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Commentary. European Parliament has increased maximum emissions standards by double. The car industry wins. Our lungs lose.

In Strasbourg, a vote against our health

The European Parliament voted to increase maximum emissions limits by more than double for nitrogen oxides (NOx) in diesel emissions in the new Euro 6 regulations (168 mg per kilometer compared with 80 mg in 2007). This is a gift to the car industry and a confirmation that our lungs are not a priority. It is estimated that over 70,000 people have died in Europe in relation to these pollution levels. Starting from 2020, there is a lower limit (120 mg per km) but that is anyway 50 percent higher than what was discussed nine years ago.

It was already known that actual NOx emissions from diesel vehicles are very different from those declared. For Euro 5 diesel, estimates of actual emissions on the road were four to five times larger than those reported, for the inventories of emissions drawn up by the environmental agencies. In regards to the CO2 emissions, the association Transport & Environment (T&E) has been publishing a report for years to highlight the differences on the road compared to the formal statements, those found in the advertisements of vehicles.

The Volkswagen case made this charade visible globally. Now, regulators are legalizing the abuse. Despite “dieselgate,” the car industry wins and our lungs lose. Who is responsible for this brilliant result? Primarily the pressure from European governments.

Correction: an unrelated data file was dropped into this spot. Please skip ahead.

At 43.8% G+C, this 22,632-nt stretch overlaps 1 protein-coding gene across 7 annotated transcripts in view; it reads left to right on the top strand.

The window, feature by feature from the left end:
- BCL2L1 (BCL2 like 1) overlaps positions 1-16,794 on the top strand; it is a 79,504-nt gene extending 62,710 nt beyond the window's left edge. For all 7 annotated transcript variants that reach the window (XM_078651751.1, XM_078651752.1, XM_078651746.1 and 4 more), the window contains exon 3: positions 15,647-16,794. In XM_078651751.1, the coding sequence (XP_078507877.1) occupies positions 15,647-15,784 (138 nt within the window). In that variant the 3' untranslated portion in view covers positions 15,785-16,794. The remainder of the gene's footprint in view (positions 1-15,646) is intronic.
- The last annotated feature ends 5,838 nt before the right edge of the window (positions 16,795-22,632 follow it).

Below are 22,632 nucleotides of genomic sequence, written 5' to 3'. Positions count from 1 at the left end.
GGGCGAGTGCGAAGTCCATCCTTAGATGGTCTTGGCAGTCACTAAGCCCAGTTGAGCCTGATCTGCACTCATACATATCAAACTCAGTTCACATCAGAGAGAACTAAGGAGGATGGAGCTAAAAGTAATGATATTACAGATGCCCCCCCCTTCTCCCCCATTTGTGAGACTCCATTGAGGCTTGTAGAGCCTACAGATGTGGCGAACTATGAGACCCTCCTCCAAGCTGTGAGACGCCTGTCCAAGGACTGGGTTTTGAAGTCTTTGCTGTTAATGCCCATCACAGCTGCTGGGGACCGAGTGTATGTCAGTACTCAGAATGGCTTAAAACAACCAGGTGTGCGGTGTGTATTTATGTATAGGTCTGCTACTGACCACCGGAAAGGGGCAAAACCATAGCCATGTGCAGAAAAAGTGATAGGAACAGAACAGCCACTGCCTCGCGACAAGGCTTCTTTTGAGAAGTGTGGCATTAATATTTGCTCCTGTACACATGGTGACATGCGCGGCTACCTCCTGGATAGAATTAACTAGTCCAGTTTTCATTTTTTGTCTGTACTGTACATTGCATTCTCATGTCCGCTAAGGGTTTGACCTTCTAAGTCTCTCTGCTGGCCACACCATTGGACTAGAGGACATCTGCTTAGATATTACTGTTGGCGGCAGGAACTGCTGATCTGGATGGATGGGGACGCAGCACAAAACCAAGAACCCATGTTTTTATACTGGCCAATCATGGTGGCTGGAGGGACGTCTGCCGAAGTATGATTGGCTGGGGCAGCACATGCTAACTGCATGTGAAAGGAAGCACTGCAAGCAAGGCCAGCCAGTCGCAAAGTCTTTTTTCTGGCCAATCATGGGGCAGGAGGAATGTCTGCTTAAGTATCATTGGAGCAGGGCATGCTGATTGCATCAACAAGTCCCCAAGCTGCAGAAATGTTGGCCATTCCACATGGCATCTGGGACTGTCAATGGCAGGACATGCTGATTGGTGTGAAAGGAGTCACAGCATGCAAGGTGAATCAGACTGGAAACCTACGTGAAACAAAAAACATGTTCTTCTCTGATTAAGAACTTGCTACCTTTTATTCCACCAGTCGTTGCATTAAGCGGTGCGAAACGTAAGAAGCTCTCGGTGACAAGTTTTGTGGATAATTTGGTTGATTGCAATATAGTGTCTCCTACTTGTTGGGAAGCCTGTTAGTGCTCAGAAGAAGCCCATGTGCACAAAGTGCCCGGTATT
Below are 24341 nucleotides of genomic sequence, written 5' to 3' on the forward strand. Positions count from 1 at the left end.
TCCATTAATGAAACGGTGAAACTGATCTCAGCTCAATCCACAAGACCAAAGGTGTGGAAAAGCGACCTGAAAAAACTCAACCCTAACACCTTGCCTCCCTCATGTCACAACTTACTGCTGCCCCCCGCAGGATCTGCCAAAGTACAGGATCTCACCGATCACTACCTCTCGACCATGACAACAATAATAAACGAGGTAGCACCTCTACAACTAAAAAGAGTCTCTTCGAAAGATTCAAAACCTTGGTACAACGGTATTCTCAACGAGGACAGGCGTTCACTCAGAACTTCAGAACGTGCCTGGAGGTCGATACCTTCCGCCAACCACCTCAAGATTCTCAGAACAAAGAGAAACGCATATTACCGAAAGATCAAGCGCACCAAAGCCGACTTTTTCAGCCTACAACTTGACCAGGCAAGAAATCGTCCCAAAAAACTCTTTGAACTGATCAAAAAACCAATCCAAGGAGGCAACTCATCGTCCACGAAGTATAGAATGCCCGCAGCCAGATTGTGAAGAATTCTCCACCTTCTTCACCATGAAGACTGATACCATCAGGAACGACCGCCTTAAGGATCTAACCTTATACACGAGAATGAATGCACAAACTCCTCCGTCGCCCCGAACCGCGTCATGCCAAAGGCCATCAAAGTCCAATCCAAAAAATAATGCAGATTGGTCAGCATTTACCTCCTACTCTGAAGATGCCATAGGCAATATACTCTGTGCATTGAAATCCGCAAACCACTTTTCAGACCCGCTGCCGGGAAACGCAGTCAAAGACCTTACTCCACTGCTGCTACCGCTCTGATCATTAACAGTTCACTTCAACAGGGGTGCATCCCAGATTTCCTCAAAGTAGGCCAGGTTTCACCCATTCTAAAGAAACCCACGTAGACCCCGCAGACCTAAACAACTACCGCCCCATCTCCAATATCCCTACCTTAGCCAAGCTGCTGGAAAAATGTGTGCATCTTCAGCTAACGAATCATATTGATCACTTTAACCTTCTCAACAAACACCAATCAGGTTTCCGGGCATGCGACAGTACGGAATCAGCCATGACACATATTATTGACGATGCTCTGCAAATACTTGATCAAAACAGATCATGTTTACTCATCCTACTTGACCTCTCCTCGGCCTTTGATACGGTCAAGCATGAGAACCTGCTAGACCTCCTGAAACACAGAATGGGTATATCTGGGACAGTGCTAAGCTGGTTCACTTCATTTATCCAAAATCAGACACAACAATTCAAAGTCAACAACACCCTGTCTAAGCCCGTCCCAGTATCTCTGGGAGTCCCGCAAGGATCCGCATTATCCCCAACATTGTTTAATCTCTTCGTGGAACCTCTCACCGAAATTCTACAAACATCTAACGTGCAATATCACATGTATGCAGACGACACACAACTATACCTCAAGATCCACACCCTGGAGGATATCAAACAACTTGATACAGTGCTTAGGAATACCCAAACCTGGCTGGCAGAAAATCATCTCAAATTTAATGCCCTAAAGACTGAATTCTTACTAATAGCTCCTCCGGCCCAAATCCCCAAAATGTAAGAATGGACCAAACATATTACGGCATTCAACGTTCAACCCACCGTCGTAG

This led the “tolerance” on the emission tests to increase 50 percent, while the technical reports indicated that the correct amplitude variance is 20 percent, as T&E rightly noted, which calls for a revision in 2017.

The role of diesel cars in European markets rose for structural reasons. In anticipation of a lower future availability of oil, a change in the refining process started to produce less gasoline and more diesel fuel, so as to optimize the productivity of the barrel for products that are increasingly linked to transportation. As a result, now much less oil is being produced (which in the past served to cover more than half of electricity production in Italy).

This “product slip” had as its counterpart a significant increase in diesel vehicles: Today, there are more than 15 million diesel cars in Italy, compared to 18 million gasoline cars and 2 million LPG and methane gas cars.

In summary, governments are more interested in protecting the automobile and oil industries than our lungs, where smog and combustion products are filtered. We need to get rid of this addiction. It would take intelligent transportation policies and promotion of electric mobility, fueled by an ever increasing share of renewable energy. The technologies are there, but unfortunately the car industry is one of those fossil dinosaurs that would like to continue as usual. Governments promote drilling of fossil fuel sources, blocking alternatives.

The referendum on drilling will be an opportunity to debate the future we want to see. But it should be merged with administrative acts. If Italian Interior Minister Angelino Alfano says a law is needed, then have the government draft one and save more than €300 million of expenditures. After all, wasn’t the open conflict between the Italian government and the E.U. over Turkey about saving money?

Giuseppe Onufrio is Executive Director of Greenpeace Italy.

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